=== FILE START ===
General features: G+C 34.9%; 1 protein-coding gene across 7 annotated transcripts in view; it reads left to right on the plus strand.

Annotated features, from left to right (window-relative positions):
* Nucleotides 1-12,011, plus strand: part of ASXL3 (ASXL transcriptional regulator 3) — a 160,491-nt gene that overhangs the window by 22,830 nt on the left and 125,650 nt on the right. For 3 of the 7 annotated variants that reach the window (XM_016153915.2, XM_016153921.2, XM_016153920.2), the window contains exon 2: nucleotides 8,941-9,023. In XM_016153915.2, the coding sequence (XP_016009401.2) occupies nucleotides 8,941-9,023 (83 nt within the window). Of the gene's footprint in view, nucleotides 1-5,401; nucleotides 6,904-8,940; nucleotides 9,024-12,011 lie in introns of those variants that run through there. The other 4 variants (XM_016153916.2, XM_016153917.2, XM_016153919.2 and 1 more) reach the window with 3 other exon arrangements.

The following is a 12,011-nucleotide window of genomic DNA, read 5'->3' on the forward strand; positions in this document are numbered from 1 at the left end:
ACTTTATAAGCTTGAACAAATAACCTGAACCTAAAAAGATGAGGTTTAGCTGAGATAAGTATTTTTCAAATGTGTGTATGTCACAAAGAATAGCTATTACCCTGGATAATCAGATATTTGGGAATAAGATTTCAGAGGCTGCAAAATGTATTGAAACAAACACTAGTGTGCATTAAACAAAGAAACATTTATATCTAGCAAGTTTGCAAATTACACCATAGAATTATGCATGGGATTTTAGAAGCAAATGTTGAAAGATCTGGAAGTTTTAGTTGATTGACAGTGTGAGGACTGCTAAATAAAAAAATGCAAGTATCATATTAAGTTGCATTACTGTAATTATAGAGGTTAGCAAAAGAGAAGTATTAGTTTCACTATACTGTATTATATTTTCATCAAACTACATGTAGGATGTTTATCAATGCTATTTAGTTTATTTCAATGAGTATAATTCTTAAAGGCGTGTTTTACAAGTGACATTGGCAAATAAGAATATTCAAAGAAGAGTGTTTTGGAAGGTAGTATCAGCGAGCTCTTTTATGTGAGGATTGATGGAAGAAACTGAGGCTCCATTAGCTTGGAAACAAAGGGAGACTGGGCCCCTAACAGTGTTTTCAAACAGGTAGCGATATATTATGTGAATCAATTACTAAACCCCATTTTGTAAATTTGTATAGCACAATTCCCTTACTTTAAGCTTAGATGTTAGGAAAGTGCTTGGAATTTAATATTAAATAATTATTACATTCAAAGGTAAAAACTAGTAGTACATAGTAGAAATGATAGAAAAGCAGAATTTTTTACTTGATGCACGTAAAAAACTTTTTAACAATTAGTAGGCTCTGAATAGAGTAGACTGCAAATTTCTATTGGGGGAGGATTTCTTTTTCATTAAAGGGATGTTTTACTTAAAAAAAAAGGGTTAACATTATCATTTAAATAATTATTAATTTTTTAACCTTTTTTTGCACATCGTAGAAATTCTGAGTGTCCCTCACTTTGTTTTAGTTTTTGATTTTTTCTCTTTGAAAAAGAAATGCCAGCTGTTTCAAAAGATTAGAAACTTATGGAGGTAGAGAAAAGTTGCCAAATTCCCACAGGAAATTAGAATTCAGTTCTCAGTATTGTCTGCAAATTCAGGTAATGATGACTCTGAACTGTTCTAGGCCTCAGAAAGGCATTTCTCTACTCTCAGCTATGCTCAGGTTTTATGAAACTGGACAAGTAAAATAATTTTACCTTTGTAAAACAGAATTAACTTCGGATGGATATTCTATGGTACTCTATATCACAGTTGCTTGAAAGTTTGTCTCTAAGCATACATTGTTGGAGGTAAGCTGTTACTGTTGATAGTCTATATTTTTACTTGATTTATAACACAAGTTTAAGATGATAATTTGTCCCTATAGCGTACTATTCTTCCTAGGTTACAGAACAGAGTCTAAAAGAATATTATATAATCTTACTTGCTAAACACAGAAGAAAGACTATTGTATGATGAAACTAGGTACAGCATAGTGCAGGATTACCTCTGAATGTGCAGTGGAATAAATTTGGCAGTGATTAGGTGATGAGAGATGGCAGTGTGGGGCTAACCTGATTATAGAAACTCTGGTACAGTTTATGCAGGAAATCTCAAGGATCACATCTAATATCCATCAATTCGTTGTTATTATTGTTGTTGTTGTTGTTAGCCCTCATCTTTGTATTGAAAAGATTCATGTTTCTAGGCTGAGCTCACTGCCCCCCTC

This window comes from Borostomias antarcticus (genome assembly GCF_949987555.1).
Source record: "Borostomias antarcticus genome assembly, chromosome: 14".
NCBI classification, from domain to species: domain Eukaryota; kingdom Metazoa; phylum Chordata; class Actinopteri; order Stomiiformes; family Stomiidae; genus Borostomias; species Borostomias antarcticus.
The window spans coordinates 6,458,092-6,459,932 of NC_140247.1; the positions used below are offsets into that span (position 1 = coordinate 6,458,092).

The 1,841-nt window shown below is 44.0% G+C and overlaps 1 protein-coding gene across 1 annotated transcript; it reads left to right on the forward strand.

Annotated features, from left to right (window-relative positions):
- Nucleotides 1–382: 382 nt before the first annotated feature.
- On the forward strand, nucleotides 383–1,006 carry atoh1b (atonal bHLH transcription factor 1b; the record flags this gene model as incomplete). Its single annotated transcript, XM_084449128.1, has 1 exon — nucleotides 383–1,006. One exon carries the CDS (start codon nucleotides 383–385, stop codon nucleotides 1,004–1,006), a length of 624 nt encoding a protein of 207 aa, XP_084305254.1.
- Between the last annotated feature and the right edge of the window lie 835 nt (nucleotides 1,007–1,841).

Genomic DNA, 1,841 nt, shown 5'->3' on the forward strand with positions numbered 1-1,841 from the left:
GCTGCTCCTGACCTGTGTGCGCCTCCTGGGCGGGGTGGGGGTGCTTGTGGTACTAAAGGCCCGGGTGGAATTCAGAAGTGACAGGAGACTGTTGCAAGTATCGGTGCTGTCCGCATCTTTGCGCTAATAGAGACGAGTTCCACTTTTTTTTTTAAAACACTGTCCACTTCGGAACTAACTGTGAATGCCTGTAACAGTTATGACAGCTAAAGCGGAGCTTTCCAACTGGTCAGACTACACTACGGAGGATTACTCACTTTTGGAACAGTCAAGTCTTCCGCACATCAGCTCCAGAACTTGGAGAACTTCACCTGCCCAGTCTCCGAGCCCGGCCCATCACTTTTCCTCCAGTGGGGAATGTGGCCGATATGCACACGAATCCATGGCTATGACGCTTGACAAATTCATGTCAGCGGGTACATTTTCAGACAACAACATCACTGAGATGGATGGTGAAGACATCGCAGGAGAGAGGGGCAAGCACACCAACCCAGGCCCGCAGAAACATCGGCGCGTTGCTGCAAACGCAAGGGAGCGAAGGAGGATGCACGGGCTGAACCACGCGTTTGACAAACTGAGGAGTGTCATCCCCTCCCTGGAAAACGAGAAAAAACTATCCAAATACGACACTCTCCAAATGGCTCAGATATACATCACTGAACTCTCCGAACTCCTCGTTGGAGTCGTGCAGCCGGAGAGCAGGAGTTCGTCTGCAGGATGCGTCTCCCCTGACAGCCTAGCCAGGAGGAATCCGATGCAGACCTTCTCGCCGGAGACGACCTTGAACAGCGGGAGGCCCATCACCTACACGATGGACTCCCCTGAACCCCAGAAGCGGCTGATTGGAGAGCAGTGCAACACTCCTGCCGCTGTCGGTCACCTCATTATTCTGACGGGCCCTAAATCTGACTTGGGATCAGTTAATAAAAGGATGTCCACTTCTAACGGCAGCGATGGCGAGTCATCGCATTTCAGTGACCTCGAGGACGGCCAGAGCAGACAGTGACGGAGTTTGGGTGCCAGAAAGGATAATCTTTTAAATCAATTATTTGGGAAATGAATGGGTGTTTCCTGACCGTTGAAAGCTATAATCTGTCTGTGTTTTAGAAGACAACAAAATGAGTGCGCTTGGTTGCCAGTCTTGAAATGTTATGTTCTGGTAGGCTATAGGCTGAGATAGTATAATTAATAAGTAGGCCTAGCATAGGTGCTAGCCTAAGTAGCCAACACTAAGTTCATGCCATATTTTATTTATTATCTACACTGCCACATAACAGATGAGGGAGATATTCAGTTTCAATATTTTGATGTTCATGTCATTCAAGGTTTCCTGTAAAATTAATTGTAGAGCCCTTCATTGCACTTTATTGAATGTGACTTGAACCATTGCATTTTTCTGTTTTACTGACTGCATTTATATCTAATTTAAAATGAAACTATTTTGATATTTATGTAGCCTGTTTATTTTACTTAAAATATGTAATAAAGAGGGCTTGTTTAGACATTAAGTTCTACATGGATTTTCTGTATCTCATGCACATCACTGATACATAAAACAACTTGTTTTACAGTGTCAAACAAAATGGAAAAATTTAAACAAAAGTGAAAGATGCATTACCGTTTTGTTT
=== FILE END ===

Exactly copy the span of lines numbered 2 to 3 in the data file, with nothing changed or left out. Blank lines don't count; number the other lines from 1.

Annotated features, from left to right (window-relative positions):
* Nucleotides 1-12,011, plus strand: part of ASXL3 (ASXL transcriptional regulator 3) — a 160,491-nt gene that overhangs the window by 22,830 nt on the left and 125,650 nt on the right. For 3 of the 7 annotated variants that reach the window (XM_016153915.2, XM_016153921.2, XM_016153920.2), the window contains exon 2: nucleotides 8,941-9,023. In XM_016153915.2, the coding sequence (XP_016009401.2) occupies nucleotides 8,941-9,023 (83 nt within the window). Of the gene's footprint in view, nucleotides 1-5,401; nucleotides 6,904-8,940; nucleotides 9,024-12,011 lie in introns of those variants that run through there. The other 4 variants (XM_016153916.2, XM_016153917.2, XM_016153919.2 and 1 more) reach the window with 3 other exon arrangements.